My parents tried hard to instill in me the difference between wanting something and needing something. There was no money for unnecessary items, so when I wanted something, I tried to make it appear as a necessity. Mom and Dad were too astute, though, and made the final decision about the importance of what I wanted.

As a mother, I tried to teach my parents’ message to my children. They often heard me tell them that just because they wanted something did not mean they needed it or were going to get it.

And then there were grandchildren.

Last week, Douglas and I took a short break on the Florida beaches. We took some friends with us and our ten-year-old grandson. I had almost forgotten what it was like to be with a young person all day, every day, for several days. John’s eyes opened wide at the new sights. He enjoyed the beach with the white sand and the waves. The motel pool was delightful also.

Shopping was another story. After touring the U.S.S. Alabama, the gift shop beckoned with all its souvenirs. To avoid a problem, I told John how much money he could spend. His comment was, “I see a lot I want, but I don’t need it. I can’t get all I want.”

With a budget, John had less trouble selecting the things he wanted most. He finally settled for a shark’s tooth necklace as his major purchase.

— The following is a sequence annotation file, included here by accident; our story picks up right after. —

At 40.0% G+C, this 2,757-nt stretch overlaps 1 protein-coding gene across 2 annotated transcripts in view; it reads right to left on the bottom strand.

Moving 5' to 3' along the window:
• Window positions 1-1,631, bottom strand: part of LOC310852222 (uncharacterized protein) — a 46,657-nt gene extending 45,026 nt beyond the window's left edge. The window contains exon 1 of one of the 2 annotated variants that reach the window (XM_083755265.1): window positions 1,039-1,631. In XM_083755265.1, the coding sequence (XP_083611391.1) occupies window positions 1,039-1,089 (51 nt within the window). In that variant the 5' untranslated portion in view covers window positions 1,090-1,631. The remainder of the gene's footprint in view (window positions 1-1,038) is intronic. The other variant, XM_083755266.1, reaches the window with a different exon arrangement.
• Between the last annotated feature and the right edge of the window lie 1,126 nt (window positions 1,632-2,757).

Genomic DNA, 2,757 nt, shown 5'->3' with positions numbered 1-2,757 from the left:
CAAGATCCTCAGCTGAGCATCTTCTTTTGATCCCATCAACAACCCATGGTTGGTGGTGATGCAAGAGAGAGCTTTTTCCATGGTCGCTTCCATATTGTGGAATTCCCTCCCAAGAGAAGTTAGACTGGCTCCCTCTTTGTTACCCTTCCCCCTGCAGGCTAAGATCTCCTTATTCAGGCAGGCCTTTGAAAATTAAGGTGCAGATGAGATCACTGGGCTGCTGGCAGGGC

I wonder sometimes what God thinks of me as His child when He hears my “wants” list. How different it is from the “needs” list that He has for me. Author Steve Higginbotham wrote the following comparisons.

I want prosperity, but I may need poverty that I may seek God’s wealth.
I want good health, but I may need illness that I may long for Heaven.
I want abundance, but I may need inadequacy that I may depend more on God.
I want success, but I may need to experience failure that I may be humble before God.
I want acceptance, but I may need rejection that I may better understand how God must feel.
I want security, but I may need to feel insecure that I may lean more heavily upon God.
I want power, but I may need weakness that I will rely upon God’s power.

Yes, there are many things I want that I really do not need. God knows just what to send me so that I will seek His wealth, His home, His strength, and His character.

Billy Graham’s daughter Anne once wrote, “I don’t want to quit; I don’t want sympathy; I don’t even want a miracle. Just give me Jesus!”

That is really all we need. And receiving what I need instead of what I want will intensify my searching, my longing, and my dependence on God. That will lead me to humble personal expressions.